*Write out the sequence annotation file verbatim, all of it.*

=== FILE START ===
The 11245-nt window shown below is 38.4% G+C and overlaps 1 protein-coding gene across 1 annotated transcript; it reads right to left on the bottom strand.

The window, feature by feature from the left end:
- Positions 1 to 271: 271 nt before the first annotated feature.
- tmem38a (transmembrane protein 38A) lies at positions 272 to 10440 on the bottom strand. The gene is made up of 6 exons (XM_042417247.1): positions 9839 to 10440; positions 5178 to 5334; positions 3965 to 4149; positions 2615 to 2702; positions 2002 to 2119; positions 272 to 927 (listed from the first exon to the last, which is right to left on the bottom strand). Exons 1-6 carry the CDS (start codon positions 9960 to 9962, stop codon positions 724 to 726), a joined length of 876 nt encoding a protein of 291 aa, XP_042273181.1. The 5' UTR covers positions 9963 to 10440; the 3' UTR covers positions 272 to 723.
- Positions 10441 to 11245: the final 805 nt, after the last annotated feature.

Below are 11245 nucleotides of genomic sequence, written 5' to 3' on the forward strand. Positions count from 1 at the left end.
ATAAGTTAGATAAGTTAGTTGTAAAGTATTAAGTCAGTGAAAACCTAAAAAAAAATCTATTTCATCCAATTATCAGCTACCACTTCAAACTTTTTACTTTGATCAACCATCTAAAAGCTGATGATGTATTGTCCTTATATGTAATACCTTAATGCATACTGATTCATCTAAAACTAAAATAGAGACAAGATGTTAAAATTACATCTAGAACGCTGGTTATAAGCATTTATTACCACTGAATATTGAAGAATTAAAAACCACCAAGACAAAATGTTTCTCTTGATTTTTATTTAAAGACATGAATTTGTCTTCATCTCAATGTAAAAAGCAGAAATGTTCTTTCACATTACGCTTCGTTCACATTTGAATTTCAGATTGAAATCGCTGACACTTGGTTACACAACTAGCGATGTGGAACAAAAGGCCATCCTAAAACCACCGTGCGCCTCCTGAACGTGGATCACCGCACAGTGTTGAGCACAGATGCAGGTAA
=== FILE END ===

The 11245-nt window shown below is 38.4% G+C and overlaps 1 protein-coding gene across 1 annotated transcript; it reads right to left on the bottom strand.

The window, feature by feature from the left end:
- Positions 1 to 271: 271 nt before the first annotated feature.
- tmem38a (transmembrane protein 38A) lies at positions 272 to 10440 on the bottom strand. The gene is made up of 6 exons (XM_042417247.1): positions 9839 to 10440; positions 5178 to 5334; positions 3965 to 4149; positions 2615 to 2702; positions 2002 to 2119; positions 272 to 927 (listed from the first exon to the last, which is right to left on the bottom strand). Exons 1-6 carry the CDS (start codon positions 9960 to 9962, stop codon positions 724 to 726), a joined length of 876 nt encoding a protein of 291 aa, XP_042273181.1. The 5' UTR covers positions 9963 to 10440; the 3' UTR covers positions 272 to 723.
- Positions 10441 to 11245: the final 805 nt, after the last annotated feature.

Below are 11245 nucleotides of genomic sequence, written 5' to 3' on the forward strand. Positions count from 1 at the left end.
ATAAGTTAGATAAGTTAGTTGTAAAGTATTAAGTCAGTGAAAACCTAAAAAAAAATCTATTTCATCCAATTATCAGCTACCACTTCAAACTTTTTACTTTGATCAACCATCTAAAAGCTGATGATGTATTGTCCTTATATGTAATACCTTAATGCATACTGATTCATCTAAAACTAAAATAGAGACAAGATGTTAAAATTACATCTAGAACGCTGGTTATAAGCATTTATTACCACTGAATATTGAAGAATTAAAAACCACCAAGACAAAATGTTTCTCTTGATTTTTATTTAAAGACATGAATTTGTCTTCATCTCAATGTAAAAAGCAGAAATGTTCTTTCACATTACGCTTCGTTCACATTTGAATTTCAGATTGAAATCGCTGACACTTGGTTACACAACTAGCGATGTGGAACAAAAGGCCATCCTAAAACCACCGTGCGCCTCCTGAACGTGGATCACCGCACAGTGTTGAGCACAGATGCAGGTAA